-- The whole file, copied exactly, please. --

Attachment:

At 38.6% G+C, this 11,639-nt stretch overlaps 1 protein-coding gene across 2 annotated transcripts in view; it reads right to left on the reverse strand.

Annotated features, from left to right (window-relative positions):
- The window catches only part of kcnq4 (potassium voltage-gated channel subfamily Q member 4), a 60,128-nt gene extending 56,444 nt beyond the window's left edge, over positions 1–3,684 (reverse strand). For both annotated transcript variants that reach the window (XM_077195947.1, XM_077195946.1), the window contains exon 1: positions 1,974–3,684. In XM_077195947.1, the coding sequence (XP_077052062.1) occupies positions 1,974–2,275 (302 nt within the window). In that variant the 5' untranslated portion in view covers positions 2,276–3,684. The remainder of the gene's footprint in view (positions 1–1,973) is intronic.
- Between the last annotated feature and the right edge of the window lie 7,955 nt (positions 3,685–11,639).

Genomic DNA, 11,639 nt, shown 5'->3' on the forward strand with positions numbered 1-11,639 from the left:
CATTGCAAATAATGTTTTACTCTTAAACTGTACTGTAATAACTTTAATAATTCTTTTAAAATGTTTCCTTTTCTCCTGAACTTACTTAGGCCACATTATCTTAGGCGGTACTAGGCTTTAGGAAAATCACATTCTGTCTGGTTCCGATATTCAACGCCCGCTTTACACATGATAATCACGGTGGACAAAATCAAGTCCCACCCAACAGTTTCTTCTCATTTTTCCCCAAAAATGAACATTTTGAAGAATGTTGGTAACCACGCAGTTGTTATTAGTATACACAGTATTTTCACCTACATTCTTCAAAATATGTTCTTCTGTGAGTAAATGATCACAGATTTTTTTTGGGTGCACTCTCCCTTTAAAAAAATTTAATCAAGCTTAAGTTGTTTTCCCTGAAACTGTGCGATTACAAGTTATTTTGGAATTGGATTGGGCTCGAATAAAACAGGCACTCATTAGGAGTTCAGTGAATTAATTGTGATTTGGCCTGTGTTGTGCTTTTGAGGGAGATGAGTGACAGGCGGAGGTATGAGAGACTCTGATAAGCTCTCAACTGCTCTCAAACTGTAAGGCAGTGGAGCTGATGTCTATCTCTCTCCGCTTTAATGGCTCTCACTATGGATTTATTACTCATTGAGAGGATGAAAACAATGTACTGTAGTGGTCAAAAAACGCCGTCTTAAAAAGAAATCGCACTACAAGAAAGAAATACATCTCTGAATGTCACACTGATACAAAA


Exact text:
At 38.6% G+C, this 11,639-nt stretch overlaps 1 protein-coding gene across 2 annotated transcripts in view; it reads right to left on the reverse strand.

Annotated features, from left to right (window-relative positions):
- The window catches only part of kcnq4 (potassium voltage-gated channel subfamily Q member 4), a 60,128-nt gene extending 56,444 nt beyond the window's left edge, over positions 1–3,684 (reverse strand). For both annotated transcript variants that reach the window (XM_077195947.1, XM_077195946.1), the window contains exon 1: positions 1,974–3,684. In XM_077195947.1, the coding sequence (XP_077052062.1) occupies positions 1,974–2,275 (302 nt within the window). In that variant the 5' untranslated portion in view covers positions 2,276–3,684. The remainder of the gene's footprint in view (positions 1–1,973) is intronic.
- Between the last annotated feature and the right edge of the window lie 7,955 nt (positions 3,685–11,639).

Genomic DNA, 11,639 nt, shown 5'->3' on the forward strand with positions numbered 1-11,639 from the left:
CATTGCAAATAATGTTTTACTCTTAAACTGTACTGTAATAACTTTAATAATTCTTTTAAAATGTTTCCTTTTCTCCTGAACTTACTTAGGCCACATTATCTTAGGCGGTACTAGGCTTTAGGAAAATCACATTCTGTCTGGTTCCGATATTCAACGCCCGCTTTACACATGATAATCACGGTGGACAAAATCAAGTCCCACCCAACAGTTTCTTCTCATTTTTCCCCAAAAATGAACATTTTGAAGAATGTTGGTAACCACGCAGTTGTTATTAGTATACACAGTATTTTCACCTACATTCTTCAAAATATGTTCTTCTGTGAGTAAATGATCACAGATTTTTTTTGGGTGCACTCTCCCTTTAAAAAAATTTAATCAAGCTTAAGTTGTTTTCCCTGAAACTGTGCGATTACAAGTTATTTTGGAATTGGATTGGGCTCGAATAAAACAGGCACTCATTAGGAGTTCAGTGAATTAATTGTGATTTGGCCTGTGTTGTGCTTTTGAGGGAGATGAGTGACAGGCGGAGGTATGAGAGACTCTGATAAGCTCTCAACTGCTCTCAAACTGTAAGGCAGTGGAGCTGATGTCTATCTCTCTCCGCTTTAATGGCTCTCACTATGGATTTATTACTCATTGAGAGGATGAAAACAATGTACTGTAGTGGTCAAAAAACGCCGTCTTAAAAAGAAATCGCACTACAAGAAAGAAATACATCTCTGAATGTCACACTGATACAAAA